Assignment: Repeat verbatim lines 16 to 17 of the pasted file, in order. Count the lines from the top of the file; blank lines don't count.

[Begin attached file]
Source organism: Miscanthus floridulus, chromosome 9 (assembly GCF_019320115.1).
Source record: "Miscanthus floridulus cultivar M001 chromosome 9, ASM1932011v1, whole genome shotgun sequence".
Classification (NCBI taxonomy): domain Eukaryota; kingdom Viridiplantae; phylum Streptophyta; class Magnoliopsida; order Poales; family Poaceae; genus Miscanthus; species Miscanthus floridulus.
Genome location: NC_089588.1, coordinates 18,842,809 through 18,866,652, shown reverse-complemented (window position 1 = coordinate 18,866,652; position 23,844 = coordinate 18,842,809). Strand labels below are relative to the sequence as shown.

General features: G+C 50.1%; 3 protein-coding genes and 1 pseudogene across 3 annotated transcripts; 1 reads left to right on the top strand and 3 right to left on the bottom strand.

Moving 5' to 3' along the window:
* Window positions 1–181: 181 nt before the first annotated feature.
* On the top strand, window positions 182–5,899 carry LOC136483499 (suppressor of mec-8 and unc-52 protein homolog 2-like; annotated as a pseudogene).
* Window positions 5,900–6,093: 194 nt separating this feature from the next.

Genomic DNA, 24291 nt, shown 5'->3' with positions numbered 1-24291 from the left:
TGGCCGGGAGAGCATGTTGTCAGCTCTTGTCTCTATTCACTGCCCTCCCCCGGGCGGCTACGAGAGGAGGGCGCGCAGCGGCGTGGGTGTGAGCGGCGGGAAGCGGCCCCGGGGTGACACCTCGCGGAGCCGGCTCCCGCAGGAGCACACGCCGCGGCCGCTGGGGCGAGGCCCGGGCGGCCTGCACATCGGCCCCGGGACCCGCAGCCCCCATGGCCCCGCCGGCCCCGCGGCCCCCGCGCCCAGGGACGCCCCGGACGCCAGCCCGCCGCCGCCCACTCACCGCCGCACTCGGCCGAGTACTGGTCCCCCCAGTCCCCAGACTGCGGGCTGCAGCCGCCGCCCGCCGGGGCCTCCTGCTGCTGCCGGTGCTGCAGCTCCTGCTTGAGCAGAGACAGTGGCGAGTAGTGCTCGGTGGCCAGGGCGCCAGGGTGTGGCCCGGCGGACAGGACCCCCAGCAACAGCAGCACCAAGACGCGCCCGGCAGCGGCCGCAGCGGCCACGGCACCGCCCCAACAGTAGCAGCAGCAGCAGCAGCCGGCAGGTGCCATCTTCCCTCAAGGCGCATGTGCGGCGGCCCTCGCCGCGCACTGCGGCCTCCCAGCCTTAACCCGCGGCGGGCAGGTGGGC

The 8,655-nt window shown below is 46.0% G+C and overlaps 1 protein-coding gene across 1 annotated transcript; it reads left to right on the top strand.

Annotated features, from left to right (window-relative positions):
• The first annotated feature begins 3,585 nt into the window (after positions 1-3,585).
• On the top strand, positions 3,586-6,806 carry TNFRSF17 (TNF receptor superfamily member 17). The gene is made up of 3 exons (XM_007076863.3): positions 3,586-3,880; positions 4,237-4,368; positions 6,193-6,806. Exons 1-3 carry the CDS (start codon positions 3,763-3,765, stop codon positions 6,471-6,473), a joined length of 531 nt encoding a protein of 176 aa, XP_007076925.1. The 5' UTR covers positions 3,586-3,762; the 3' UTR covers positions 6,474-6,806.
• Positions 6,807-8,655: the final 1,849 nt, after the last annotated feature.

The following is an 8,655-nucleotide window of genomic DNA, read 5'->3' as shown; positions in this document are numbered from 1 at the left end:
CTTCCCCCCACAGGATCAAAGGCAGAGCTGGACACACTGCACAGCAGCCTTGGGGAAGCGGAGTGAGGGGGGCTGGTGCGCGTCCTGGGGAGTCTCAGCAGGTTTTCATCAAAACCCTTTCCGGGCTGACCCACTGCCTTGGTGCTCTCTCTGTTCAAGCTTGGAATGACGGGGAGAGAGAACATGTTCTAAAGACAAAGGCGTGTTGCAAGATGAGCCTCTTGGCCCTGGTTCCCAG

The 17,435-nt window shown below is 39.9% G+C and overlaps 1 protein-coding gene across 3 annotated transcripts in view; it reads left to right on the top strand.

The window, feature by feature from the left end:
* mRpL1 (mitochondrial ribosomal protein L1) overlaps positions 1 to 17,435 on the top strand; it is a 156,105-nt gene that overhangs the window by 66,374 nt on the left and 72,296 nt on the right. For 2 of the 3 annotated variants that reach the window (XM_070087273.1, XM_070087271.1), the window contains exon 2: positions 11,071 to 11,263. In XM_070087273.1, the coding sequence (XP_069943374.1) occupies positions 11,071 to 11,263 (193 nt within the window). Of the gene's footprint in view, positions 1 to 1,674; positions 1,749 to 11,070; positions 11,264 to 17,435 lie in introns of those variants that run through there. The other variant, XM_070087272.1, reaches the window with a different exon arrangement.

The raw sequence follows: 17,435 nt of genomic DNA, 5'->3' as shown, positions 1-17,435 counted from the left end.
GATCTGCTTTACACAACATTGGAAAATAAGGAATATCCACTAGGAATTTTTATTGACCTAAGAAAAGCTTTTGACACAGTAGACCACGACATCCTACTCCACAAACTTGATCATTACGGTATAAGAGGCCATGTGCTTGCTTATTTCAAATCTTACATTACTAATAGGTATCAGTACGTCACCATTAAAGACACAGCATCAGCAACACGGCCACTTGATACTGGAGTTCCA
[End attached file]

• Positions 6,807-8,655: the final 1,849 nt, after the last annotated feature.

The following is an 8,655-nucleotide window of genomic DNA, read 5'->3' as shown; positions in this document are numbered from 1 at the left end: